In Anchorage, Alaska, Genevieve “Ginny” Tetpon, a 28-year-old single mother of four, loved her kids dearly. Tragically, her body was discovered in a sleeping bag in a ditch next to a road on March 22, 2000.
According to Alaska Native News, Tetpon was stabbed 30 times in 2013.
According to David Parker, Ret. Lieutenant, Anchorage PD, defensive wounds “indicated that she had fought hard against her attacker” in “Fatal Frontier: Evil In Alaska,” which airs Sundays at 7/6c and 8/7c on Oxygen. But her assailant had succeeded in overwhelming her.
That was who? It took nearly ten years to make the connection between Tetpon and the person who first surfaced during the investigation.
There had been a string of four unsolved murders of Native women in the city starting in 1999. The possibility that a serial killer might still be at large worried both the investigators and the community greatly. Tetpon’s fingernails were collected and processed for DNA evidence, but no suspect could be identified.
Detectives also paid attention to emails that were discovered in a trash bag close to Tetpon’s body. The communications belonged to the Anchorage School District’s Amy Torian. Arthur, her husband, was a pastor and a former Air Force officer. Derrick, their son, was a high school senior.
Amy Torian told police that her car had been looted several months earlier, a robbery that she reported. She assumed the emails had been taken and tossed along the side of the road.
“That explanation seemed pretty plausible,” Slawomir Markiewicz, Ret. Sergeant, Anchorage PD, told “Fatal Frontier.” He added that no connections between the Torians and the victim were found in a thorough follow-up.
The majority of murder victims are killed by people they know, so the focus of the investigation was on Tetpon’s connections. She had recently left the house she and her fiancé Ken Gessler shared before she was killed. The two reportedly argued just before she passed away, according to witnesses.
When Gessler fled, suspicions grew stronger. He was caught after six months and claimed he fled after being involved in a hit-and-run while operating a vehicle without a licence. He was eliminated as a suspect when his DNA didn’t match the genetic material hidden beneath Tetpon’s fingernails.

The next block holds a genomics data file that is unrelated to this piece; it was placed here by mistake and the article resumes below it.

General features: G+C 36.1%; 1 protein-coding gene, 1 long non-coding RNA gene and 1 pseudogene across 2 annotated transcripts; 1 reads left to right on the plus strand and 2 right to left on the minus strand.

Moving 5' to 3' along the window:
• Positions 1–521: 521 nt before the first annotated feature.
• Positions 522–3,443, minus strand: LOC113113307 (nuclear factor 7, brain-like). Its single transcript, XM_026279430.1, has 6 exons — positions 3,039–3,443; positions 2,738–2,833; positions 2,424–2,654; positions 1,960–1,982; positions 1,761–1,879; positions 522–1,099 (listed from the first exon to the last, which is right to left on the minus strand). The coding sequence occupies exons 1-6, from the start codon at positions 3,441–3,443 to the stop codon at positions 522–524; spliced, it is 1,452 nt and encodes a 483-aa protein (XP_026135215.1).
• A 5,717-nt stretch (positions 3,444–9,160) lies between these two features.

According to Parker, the investigation was starting over. Another Indigenous woman was murdered shortly after, bringing the total of unsolved homicides to six.
Over eight years passed while Tetpon’s case remained unsolved. When Det. David Cordie was assigned to the investigation in 2009, a lull in the investigation finally occurred. The initial detectives thought the emails found close to Tetpon’s body were taken from the Torians’ car when it was broken into months before the murder in March 2000. A second examination of the evidence revealed that a credit card statement and an email were both from March 2000.
Cordie had to reopen the case due to the discrepancies. Arthur Torian consented to a DNA sample collection and interview. As a suspect, he was dismissed.
Interviews with Derrick Torian were nonexistent. He had two children and was a high school football coach at the age of 27. He consented to police questioning and claimed that his only knowledge of the Tetpon murder was what he had heard on the news. He refused to provide a DNA sample, though.
The denial sent up a warning sign. Investigators interacted with classmates from his high school. According to some female students from his high school, Derrick Torian mistreated the girls and they didn’t want to interact with him.
Derrick Torian’s DNA was subject to a search warrant. The DNA sample was taken by detectives after they approached him once more, Parker said to the camera. Under Tetpon’s fingers and on the sleeping bag zipper, DNA from the suspect was discovered.
An innovation was the DNA match. Police discovered that Derrick Torian had left town when they attempted to apprehend him. He was eventually located and taken into custody in Spearfish, South Dakota, where he was employed as a waiter. He was accused of murder in the first degree.
“After 10 years, the new guy that was working on the case called me,” said Pat Fulton, Tetpon’s mother. “He says, ‘We are arresting him right at this moment.’ It was like the color came back. It was like my shoulders got lifted.”
Derrick Torian provided a statement via his attorney to describe his involvement in the murder. Derrick claimed to have worked at a pizza restaurant in March 2000. At the restaurant, he and Louis de Jesus sold cocaine. Tetpon entered the establishment after it had shut down and found them there with the drugs. Derrick asserted that De Jesus murdered her. He assisted Jesus in getting rid of the body.
His explanation of what happened did not address how Tetpon’s fingernails contained his DNA. De Jesus, who was a victim of an unsolved homicide in 2002, was unable to dispute the allegations.
The trial for Derrick Torian started in July 2013. He was permitted to enter a manslaughter plea and was given a 15-year term.